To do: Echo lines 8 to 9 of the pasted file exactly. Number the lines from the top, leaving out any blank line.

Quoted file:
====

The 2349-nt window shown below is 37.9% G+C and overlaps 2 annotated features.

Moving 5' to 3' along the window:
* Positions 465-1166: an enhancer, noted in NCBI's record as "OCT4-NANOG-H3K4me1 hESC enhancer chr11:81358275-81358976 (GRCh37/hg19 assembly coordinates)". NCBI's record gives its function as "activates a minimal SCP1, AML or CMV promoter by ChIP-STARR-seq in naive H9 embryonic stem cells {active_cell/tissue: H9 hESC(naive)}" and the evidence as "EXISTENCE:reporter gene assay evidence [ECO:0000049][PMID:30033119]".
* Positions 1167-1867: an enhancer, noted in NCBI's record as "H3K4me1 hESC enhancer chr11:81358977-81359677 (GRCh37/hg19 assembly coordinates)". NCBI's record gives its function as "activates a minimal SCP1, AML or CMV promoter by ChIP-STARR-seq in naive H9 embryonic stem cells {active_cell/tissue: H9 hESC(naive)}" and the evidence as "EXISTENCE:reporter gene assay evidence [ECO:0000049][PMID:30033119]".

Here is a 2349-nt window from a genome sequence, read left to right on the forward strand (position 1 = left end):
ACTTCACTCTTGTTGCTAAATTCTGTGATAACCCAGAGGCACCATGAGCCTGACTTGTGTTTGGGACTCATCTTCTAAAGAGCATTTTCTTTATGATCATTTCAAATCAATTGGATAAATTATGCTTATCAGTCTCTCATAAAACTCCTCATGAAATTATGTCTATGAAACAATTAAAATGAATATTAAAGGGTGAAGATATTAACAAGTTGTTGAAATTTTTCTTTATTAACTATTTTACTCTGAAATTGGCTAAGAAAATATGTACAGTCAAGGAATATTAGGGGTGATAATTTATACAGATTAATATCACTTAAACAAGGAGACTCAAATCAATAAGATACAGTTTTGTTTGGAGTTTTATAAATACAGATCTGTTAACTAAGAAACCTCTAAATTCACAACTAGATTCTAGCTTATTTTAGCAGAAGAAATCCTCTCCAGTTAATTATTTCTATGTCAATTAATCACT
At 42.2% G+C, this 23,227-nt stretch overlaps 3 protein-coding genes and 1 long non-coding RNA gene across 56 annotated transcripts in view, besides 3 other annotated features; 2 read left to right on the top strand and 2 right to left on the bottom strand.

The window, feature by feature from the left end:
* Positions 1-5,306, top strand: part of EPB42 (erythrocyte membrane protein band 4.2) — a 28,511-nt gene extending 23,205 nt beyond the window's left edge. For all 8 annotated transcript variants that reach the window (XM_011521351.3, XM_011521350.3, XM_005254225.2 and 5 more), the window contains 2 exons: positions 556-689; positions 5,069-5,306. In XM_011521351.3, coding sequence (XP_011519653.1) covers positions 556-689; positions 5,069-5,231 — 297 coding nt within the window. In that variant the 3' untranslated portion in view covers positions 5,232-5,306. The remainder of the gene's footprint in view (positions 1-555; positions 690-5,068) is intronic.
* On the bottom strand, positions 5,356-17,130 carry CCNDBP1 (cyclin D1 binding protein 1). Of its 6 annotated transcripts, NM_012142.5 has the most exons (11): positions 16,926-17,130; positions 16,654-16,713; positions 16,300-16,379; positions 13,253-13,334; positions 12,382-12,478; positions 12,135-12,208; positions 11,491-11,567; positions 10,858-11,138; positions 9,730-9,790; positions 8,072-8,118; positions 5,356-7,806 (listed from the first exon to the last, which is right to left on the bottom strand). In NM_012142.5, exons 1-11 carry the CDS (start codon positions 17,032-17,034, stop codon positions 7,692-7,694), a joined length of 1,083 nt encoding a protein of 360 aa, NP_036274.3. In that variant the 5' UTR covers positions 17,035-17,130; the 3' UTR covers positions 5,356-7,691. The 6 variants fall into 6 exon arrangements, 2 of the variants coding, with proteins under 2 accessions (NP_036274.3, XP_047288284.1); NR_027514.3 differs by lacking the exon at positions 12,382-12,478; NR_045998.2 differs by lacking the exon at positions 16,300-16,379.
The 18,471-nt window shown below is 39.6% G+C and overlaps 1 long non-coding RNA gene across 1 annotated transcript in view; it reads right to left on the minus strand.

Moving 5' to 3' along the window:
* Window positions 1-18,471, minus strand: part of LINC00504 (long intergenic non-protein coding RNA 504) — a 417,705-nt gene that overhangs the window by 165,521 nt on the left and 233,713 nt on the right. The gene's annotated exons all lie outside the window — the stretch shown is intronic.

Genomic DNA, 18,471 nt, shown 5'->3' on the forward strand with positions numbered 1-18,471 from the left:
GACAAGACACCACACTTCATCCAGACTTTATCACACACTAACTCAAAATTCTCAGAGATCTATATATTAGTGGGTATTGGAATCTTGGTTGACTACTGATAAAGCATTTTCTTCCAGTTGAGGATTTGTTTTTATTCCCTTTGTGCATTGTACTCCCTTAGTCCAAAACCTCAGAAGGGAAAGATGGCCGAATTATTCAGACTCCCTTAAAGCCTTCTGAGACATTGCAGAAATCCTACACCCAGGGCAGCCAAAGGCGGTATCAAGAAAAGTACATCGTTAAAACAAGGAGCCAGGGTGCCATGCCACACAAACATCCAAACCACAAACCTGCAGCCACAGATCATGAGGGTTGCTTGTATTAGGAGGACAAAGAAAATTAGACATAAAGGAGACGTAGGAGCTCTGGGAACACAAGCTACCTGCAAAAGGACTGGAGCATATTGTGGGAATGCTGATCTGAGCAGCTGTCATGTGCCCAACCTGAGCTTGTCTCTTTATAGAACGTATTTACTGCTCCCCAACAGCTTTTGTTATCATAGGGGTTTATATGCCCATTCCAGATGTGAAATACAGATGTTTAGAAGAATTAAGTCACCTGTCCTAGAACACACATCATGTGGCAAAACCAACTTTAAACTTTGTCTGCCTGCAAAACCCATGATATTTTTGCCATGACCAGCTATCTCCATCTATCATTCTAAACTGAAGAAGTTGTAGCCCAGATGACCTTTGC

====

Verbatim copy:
The window, feature by feature from the left end:
* Positions 1-5,306, top strand: part of EPB42 (erythrocyte membrane protein band 4.2) — a 28,511-nt gene extending 23,205 nt beyond the window's left edge. For all 8 annotated transcript variants that reach the window (XM_011521351.3, XM_011521350.3, XM_005254225.2 and 5 more), the window contains 2 exons: positions 556-689; positions 5,069-5,306. In XM_011521351.3, coding sequence (XP_011519653.1) covers positions 556-689; positions 5,069-5,231 — 297 coding nt within the window. In that variant the 3' untranslated portion in view covers positions 5,232-5,306. The remainder of the gene's footprint in view (positions 1-555; positions 690-5,068) is intronic.